The average human body contains about 5 litres of blood. When you donate blood a total of 470 ml is removed. From the 470 ml a single unit of blood (which consists of 450 ml) is extracted and made available to save someone else's life. So, a single human body contains roughly 11 units of blood.
According to the National Blood Service a unit of blood costs about £130. So a single human body contains about £1,430 worth of blood. As I write the BBC says that 331 British servicemen and women have died in Afghanistan and 179 in Iraq.
This week Tony Blair announced that he was planning to donate the £4.6m advance for his memoirs to the Royal British Legion. So, that's about £9,000 per serviceman or woman ordered into war by Blair who has given their life to protect Britain. He's seriously overpaying. Perhaps it's a penance ahead of the Pope's upcoming visit.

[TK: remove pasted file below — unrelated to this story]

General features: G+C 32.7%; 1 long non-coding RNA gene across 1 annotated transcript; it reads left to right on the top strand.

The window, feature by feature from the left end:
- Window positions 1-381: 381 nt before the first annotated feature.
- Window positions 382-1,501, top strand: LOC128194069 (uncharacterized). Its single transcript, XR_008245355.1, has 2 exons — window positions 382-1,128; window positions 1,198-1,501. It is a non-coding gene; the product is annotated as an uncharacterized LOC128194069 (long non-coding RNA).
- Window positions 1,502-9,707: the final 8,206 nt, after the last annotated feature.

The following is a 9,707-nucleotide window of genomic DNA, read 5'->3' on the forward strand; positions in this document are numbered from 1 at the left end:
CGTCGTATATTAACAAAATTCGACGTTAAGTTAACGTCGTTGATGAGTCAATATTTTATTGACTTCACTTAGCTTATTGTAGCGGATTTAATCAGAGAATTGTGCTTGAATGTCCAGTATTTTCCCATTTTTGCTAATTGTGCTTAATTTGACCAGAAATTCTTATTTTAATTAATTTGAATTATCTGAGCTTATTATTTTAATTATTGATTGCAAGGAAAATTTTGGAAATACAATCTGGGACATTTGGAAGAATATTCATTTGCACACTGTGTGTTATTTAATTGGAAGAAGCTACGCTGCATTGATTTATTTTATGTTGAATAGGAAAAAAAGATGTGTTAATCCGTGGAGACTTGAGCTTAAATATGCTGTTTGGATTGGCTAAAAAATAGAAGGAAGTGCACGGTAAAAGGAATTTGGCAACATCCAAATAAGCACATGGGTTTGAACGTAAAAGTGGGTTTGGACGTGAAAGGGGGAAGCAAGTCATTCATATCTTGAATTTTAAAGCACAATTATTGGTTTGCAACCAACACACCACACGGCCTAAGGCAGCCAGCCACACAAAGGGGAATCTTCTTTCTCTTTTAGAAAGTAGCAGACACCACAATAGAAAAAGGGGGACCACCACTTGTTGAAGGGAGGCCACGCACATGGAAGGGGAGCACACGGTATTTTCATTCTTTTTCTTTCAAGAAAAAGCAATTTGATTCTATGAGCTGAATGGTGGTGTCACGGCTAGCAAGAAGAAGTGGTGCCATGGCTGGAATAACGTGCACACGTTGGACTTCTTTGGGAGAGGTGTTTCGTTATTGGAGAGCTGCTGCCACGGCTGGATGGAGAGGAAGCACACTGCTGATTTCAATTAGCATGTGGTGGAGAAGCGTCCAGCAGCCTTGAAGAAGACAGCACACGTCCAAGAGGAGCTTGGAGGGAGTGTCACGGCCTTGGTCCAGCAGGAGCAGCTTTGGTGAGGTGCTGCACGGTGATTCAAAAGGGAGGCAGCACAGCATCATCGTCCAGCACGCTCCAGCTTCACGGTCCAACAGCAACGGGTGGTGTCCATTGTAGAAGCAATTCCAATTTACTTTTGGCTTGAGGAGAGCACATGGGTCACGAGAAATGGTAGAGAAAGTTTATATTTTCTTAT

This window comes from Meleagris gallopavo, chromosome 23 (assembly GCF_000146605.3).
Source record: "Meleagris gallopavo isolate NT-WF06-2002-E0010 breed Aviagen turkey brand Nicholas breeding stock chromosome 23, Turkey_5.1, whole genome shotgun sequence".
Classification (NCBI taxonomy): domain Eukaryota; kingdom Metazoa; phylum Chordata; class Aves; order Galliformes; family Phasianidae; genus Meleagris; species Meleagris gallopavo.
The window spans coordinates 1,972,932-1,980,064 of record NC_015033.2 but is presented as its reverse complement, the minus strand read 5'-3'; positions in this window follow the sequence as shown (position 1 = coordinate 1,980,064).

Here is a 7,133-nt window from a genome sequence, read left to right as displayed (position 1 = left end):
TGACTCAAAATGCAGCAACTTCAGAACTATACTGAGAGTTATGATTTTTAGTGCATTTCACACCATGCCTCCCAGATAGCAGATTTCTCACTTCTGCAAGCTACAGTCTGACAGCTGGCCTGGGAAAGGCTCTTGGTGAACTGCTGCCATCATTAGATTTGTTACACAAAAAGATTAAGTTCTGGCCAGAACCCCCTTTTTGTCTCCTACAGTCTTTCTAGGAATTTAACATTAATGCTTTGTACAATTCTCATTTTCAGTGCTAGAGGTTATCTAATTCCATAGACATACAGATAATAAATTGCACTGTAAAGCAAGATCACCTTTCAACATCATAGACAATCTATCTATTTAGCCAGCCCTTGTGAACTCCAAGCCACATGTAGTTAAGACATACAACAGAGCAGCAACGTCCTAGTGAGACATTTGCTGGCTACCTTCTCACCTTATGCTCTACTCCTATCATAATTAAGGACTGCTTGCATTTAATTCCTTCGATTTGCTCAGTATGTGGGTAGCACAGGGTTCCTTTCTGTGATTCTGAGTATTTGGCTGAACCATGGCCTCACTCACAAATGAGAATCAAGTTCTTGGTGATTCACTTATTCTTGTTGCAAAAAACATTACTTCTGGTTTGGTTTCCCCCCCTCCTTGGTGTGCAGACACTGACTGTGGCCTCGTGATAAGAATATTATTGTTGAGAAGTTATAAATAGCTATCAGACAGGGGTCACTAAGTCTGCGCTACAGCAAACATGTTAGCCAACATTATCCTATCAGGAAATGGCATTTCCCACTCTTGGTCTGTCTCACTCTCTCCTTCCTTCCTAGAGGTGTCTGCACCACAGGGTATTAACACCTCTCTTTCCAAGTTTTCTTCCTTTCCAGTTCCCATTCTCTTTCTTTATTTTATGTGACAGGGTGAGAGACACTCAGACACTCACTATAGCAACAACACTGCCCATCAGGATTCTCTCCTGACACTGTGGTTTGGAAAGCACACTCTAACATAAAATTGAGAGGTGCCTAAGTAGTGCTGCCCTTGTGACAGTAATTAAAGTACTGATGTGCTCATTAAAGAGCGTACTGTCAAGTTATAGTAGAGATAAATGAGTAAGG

If Blair really wanted to make gesture he'd walk into a National Blood Service location and donate a unit of his own blood, instead of a drop of his fortune. Of course, Blair has already made a double donation to the Royal British Legion: first the injured soldiers, then the money to help them.
For my part I'll be doing what I've done for years: giving blood as often as I can and buying a poppy this winter to support the Royal British Legion.
And if you want to support the same charity consider the following. Blair's book costs £25 of which the publisher will probably get 40% of which Blair will likely get 15%. So, instead of buying the book, donate £1.50.
That's a good amount to give when buying a remembrance poppy as well. Come this November I'll look at those poppies and think of them as little signs that say "I donated to help one of Tony's injured soldiers instead of buying his autohagiography."